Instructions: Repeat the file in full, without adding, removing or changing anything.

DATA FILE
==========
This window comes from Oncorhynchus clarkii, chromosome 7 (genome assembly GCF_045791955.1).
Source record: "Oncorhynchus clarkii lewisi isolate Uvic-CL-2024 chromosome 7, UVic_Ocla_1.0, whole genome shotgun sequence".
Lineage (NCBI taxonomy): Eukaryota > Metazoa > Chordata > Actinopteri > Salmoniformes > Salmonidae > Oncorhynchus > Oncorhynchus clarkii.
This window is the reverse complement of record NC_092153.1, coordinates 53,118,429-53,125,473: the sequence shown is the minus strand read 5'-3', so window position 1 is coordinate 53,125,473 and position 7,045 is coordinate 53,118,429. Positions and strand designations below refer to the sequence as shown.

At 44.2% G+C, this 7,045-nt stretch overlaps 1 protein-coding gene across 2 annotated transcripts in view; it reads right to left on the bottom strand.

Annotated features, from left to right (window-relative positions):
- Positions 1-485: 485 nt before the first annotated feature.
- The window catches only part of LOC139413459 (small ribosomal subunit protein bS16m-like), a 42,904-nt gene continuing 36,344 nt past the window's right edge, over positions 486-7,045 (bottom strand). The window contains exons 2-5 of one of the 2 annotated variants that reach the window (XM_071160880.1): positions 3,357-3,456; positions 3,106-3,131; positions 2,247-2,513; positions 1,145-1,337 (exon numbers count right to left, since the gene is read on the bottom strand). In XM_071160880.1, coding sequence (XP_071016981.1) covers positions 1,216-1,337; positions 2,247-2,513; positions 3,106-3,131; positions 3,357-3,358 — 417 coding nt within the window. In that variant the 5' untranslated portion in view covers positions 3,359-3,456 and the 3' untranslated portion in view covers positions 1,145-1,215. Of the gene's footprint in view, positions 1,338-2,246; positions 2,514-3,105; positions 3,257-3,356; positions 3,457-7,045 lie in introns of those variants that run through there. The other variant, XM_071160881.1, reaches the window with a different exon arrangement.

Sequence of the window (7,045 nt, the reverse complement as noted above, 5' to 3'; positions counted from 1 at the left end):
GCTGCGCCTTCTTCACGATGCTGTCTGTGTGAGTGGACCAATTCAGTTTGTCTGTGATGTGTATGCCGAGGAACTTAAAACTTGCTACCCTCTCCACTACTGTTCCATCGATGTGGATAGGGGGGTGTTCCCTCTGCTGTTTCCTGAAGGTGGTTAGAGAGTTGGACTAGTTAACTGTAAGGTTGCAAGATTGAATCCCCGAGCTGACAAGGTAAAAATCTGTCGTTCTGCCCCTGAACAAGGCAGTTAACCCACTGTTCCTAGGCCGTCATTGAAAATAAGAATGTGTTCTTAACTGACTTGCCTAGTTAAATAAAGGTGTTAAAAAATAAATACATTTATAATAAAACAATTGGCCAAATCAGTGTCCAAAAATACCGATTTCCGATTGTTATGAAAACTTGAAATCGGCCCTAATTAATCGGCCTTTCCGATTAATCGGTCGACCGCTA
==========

This window comes from Oncorhynchus clarkii, chromosome 7 (genome assembly GCF_045791955.1).
Source record: "Oncorhynchus clarkii lewisi isolate Uvic-CL-2024 chromosome 7, UVic_Ocla_1.0, whole genome shotgun sequence".
Lineage (NCBI taxonomy): Eukaryota > Metazoa > Chordata > Actinopteri > Salmoniformes > Salmonidae > Oncorhynchus > Oncorhynchus clarkii.
This window is the reverse complement of record NC_092153.1, coordinates 53,118,429-53,125,473: the sequence shown is the minus strand read 5'-3', so window position 1 is coordinate 53,125,473 and position 7,045 is coordinate 53,118,429. Positions and strand designations below refer to the sequence as shown.

At 44.2% G+C, this 7,045-nt stretch overlaps 1 protein-coding gene across 2 annotated transcripts in view; it reads right to left on the bottom strand.

Annotated features, from left to right (window-relative positions):
- Positions 1-485: 485 nt before the first annotated feature.
- The window catches only part of LOC139413459 (small ribosomal subunit protein bS16m-like), a 42,904-nt gene continuing 36,344 nt past the window's right edge, over positions 486-7,045 (bottom strand). The window contains exons 2-5 of one of the 2 annotated variants that reach the window (XM_071160880.1): positions 3,357-3,456; positions 3,106-3,131; positions 2,247-2,513; positions 1,145-1,337 (exon numbers count right to left, since the gene is read on the bottom strand). In XM_071160880.1, coding sequence (XP_071016981.1) covers positions 1,216-1,337; positions 2,247-2,513; positions 3,106-3,131; positions 3,357-3,358 — 417 coding nt within the window. In that variant the 5' untranslated portion in view covers positions 3,359-3,456 and the 3' untranslated portion in view covers positions 1,145-1,215. Of the gene's footprint in view, positions 1,338-2,246; positions 2,514-3,105; positions 3,257-3,356; positions 3,457-7,045 lie in introns of those variants that run through there. The other variant, XM_071160881.1, reaches the window with a different exon arrangement.

Sequence of the window (7,045 nt, the reverse complement as noted above, 5' to 3'; positions counted from 1 at the left end):
GCTGCGCCTTCTTCACGATGCTGTCTGTGTGAGTGGACCAATTCAGTTTGTCTGTGATGTGTATGCCGAGGAACTTAAAACTTGCTACCCTCTCCACTACTGTTCCATCGATGTGGATAGGGGGGTGTTCCCTCTGCTGTTTCCTGAAGGTGGTTAGAGAGTTGGACTAGTTAACTGTAAGGTTGCAAGATTGAATCCCCGAGCTGACAAGGTAAAAATCTGTCGTTCTGCCCCTGAACAAGGCAGTTAACCCACTGTTCCTAGGCCGTCATTGAAAATAAGAATGTGTTCTTAACTGACTTGCCTAGTTAAATAAAGGTGTTAAAAAATAAATACATTTATAATAAAACAATTGGCCAAATCAGTGTCCAAAAATACCGATTTCCGATTGTTATGAAAACTTGAAATCGGCCCTAATTAATCGGCCTTTCCGATTAATCGGTCGACCGCTA